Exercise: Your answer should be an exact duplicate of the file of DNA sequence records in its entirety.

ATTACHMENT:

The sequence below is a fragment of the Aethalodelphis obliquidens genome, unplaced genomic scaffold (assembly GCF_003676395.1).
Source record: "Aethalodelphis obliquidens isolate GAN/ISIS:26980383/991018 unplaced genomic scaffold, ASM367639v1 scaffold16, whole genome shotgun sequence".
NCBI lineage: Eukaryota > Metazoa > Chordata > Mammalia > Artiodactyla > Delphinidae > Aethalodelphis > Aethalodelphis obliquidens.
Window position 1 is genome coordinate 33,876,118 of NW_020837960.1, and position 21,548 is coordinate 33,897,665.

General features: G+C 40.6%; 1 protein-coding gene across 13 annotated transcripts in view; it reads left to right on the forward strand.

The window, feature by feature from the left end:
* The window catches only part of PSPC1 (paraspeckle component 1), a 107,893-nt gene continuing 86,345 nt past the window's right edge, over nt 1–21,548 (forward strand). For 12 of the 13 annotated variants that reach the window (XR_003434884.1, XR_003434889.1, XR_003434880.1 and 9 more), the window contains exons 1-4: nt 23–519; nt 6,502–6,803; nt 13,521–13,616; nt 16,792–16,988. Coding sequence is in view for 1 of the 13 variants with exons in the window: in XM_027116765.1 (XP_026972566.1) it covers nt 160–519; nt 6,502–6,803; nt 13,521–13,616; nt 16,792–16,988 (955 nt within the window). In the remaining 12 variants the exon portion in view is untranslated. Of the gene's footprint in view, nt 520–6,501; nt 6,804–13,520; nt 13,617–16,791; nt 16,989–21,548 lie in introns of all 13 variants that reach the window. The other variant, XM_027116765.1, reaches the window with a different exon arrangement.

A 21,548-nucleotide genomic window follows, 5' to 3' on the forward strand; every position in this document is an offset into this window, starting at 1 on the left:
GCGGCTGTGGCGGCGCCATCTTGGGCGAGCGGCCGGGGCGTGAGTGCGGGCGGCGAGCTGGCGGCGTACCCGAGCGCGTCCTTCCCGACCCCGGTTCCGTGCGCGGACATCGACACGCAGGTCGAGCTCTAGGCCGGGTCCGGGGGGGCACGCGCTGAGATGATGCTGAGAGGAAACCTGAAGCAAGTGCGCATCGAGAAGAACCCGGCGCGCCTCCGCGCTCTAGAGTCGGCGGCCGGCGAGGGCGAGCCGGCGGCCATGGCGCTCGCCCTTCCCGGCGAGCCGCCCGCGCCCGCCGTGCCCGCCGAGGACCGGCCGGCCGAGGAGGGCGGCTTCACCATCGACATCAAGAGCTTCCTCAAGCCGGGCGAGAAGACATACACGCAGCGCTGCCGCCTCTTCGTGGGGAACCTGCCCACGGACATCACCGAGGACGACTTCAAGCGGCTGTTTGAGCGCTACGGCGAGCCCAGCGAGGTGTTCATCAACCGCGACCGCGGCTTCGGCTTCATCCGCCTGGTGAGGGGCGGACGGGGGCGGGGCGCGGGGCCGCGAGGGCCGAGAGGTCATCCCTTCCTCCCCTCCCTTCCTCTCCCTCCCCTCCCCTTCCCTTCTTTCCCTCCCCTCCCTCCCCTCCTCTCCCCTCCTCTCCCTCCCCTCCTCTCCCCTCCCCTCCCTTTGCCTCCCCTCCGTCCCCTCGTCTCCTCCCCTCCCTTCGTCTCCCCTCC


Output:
The sequence below is a fragment of the Aethalodelphis obliquidens genome, unplaced genomic scaffold (assembly GCF_003676395.1).
Source record: "Aethalodelphis obliquidens isolate GAN/ISIS:26980383/991018 unplaced genomic scaffold, ASM367639v1 scaffold16, whole genome shotgun sequence".
NCBI lineage: Eukaryota > Metazoa > Chordata > Mammalia > Artiodactyla > Delphinidae > Aethalodelphis > Aethalodelphis obliquidens.
Window position 1 is genome coordinate 33,876,118 of NW_020837960.1, and position 21,548 is coordinate 33,897,665.

General features: G+C 40.6%; 1 protein-coding gene across 13 annotated transcripts in view; it reads left to right on the forward strand.

The window, feature by feature from the left end:
* The window catches only part of PSPC1 (paraspeckle component 1), a 107,893-nt gene continuing 86,345 nt past the window's right edge, over nt 1–21,548 (forward strand). For 12 of the 13 annotated variants that reach the window (XR_003434884.1, XR_003434889.1, XR_003434880.1 and 9 more), the window contains exons 1-4: nt 23–519; nt 6,502–6,803; nt 13,521–13,616; nt 16,792–16,988. Coding sequence is in view for 1 of the 13 variants with exons in the window: in XM_027116765.1 (XP_026972566.1) it covers nt 160–519; nt 6,502–6,803; nt 13,521–13,616; nt 16,792–16,988 (955 nt within the window). In the remaining 12 variants the exon portion in view is untranslated. Of the gene's footprint in view, nt 520–6,501; nt 6,804–13,520; nt 13,617–16,791; nt 16,989–21,548 lie in introns of all 13 variants that reach the window. The other variant, XM_027116765.1, reaches the window with a different exon arrangement.

A 21,548-nucleotide genomic window follows, 5' to 3' on the forward strand; every position in this document is an offset into this window, starting at 1 on the left:
GCGGCTGTGGCGGCGCCATCTTGGGCGAGCGGCCGGGGCGTGAGTGCGGGCGGCGAGCTGGCGGCGTACCCGAGCGCGTCCTTCCCGACCCCGGTTCCGTGCGCGGACATCGACACGCAGGTCGAGCTCTAGGCCGGGTCCGGGGGGGCACGCGCTGAGATGATGCTGAGAGGAAACCTGAAGCAAGTGCGCATCGAGAAGAACCCGGCGCGCCTCCGCGCTCTAGAGTCGGCGGCCGGCGAGGGCGAGCCGGCGGCCATGGCGCTCGCCCTTCCCGGCGAGCCGCCCGCGCCCGCCGTGCCCGCCGAGGACCGGCCGGCCGAGGAGGGCGGCTTCACCATCGACATCAAGAGCTTCCTCAAGCCGGGCGAGAAGACATACACGCAGCGCTGCCGCCTCTTCGTGGGGAACCTGCCCACGGACATCACCGAGGACGACTTCAAGCGGCTGTTTGAGCGCTACGGCGAGCCCAGCGAGGTGTTCATCAACCGCGACCGCGGCTTCGGCTTCATCCGCCTGGTGAGGGGCGGACGGGGGCGGGGCGCGGGGCCGCGAGGGCCGAGAGGTCATCCCTTCCTCCCCTCCCTTCCTCTCCCTCCCCTCCCCTTCCCTTCTTTCCCTCCCCTCCCTCCCCTCCTCTCCCCTCCTCTCCCTCCCCTCCTCTCCCCTCCCCTCCCTTTGCCTCCCCTCCGTCCCCTCGTCTCCTCCCCTCCCTTCGTCTCCCCTCC